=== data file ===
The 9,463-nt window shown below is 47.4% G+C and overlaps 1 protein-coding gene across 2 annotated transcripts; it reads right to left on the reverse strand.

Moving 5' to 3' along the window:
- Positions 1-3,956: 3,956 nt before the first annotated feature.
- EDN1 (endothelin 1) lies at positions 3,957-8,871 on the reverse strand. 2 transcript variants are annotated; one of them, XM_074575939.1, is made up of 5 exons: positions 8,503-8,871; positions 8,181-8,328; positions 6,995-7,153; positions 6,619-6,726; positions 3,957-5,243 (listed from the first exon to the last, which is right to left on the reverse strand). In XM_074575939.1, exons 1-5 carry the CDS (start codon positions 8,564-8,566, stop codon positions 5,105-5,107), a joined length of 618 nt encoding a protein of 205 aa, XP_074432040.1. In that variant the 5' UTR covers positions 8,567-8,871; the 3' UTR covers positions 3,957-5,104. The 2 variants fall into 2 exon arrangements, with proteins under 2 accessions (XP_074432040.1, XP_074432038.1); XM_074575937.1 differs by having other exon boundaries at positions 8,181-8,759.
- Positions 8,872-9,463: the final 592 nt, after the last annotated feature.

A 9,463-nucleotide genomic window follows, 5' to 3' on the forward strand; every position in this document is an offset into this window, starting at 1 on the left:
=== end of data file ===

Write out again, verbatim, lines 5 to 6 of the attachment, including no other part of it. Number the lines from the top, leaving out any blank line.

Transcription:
- Positions 8,872-9,463: the final 592 nt, after the last annotated feature.

A 9,463-nucleotide genomic window follows, 5' to 3' on the forward strand; every position in this document is an offset into this window, starting at 1 on the left: